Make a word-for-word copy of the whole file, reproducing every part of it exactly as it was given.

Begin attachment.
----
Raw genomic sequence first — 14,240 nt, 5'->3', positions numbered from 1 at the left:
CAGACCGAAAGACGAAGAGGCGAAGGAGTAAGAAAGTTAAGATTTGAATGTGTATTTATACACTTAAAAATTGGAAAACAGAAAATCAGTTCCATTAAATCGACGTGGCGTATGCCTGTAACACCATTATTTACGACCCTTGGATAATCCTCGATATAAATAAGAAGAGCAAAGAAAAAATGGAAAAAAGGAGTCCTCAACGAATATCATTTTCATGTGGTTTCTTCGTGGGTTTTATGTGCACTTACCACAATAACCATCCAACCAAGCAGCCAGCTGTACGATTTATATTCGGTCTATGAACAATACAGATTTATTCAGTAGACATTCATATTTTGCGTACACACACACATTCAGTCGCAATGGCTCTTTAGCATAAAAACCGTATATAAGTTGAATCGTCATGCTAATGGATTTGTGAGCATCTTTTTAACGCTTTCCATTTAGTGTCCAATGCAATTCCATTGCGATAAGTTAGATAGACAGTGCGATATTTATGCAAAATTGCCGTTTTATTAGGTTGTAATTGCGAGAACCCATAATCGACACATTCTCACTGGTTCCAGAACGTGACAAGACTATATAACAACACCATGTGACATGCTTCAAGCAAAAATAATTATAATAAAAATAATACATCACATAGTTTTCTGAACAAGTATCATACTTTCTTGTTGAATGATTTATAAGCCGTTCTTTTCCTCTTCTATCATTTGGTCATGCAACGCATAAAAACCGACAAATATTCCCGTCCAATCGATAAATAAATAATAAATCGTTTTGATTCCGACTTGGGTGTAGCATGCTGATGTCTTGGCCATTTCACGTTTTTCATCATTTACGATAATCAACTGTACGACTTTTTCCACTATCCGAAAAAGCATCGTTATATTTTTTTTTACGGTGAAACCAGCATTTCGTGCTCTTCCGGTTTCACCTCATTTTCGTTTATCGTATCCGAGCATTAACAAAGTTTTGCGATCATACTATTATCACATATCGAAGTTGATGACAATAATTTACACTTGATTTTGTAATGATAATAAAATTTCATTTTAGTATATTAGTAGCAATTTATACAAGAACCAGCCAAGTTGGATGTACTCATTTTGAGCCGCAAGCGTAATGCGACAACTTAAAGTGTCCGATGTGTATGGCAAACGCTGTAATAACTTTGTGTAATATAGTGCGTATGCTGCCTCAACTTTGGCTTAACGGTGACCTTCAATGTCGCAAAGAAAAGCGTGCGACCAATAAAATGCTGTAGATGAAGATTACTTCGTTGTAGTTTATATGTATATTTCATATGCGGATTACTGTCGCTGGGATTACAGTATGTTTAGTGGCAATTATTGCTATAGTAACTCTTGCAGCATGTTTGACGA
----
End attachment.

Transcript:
Raw genomic sequence first — 14,240 nt, 5'->3', positions numbered from 1 at the left:
CAGACCGAAAGACGAAGAGGCGAAGGAGTAAGAAAGTTAAGATTTGAATGTGTATTTATACACTTAAAAATTGGAAAACAGAAAATCAGTTCCATTAAATCGACGTGGCGTATGCCTGTAACACCATTATTTACGACCCTTGGATAATCCTCGATATAAATAAGAAGAGCAAAGAAAAAATGGAAAAAAGGAGTCCTCAACGAATATCATTTTCATGTGGTTTCTTCGTGGGTTTTATGTGCACTTACCACAATAACCATCCAACCAAGCAGCCAGCTGTACGATTTATATTCGGTCTATGAACAATACAGATTTATTCAGTAGACATTCATATTTTGCGTACACACACACATTCAGTCGCAATGGCTCTTTAGCATAAAAACCGTATATAAGTTGAATCGTCATGCTAATGGATTTGTGAGCATCTTTTTAACGCTTTCCATTTAGTGTCCAATGCAATTCCATTGCGATAAGTTAGATAGACAGTGCGATATTTATGCAAAATTGCCGTTTTATTAGGTTGTAATTGCGAGAACCCATAATCGACACATTCTCACTGGTTCCAGAACGTGACAAGACTATATAACAACACCATGTGACATGCTTCAAGCAAAAATAATTATAATAAAAATAATACATCACATAGTTTTCTGAACAAGTATCATACTTTCTTGTTGAATGATTTATAAGCCGTTCTTTTCCTCTTCTATCATTTGGTCATGCAACGCATAAAAACCGACAAATATTCCCGTCCAATCGATAAATAAATAATAAATCGTTTTGATTCCGACTTGGGTGTAGCATGCTGATGTCTTGGCCATTTCACGTTTTTCATCATTTACGATAATCAACTGTACGACTTTTTCCACTATCCGAAAAAGCATCGTTATATTTTTTTTTACGGTGAAACCAGCATTTCGTGCTCTTCCGGTTTCACCTCATTTTCGTTTATCGTATCCGAGCATTAACAAAGTTTTGCGATCATACTATTATCACATATCGAAGTTGATGACAATAATTTACACTTGATTTTGTAATGATAATAAAATTTCATTTTAGTATATTAGTAGCAATTTATACAAGAACCAGCCAAGTTGGATGTACTCATTTTGAGCCGCAAGCGTAATGCGACAACTTAAAGTGTCCGATGTGTATGGCAAACGCTGTAATAACTTTGTGTAATATAGTGCGTATGCTGCCTCAACTTTGGCTTAACGGTGACCTTCAATGTCGCAAAGAAAAGCGTGCGACCAATAAAATGCTGTAGATGAAGATTACTTCGTTGTAGTTTATATGTATATTTCATATGCGGATTACTGTCGCTGGGATTACAGTATGTTTAGTGGCAATTATTGCTATAGTAACTCTTGCAGCATGTTTGACGA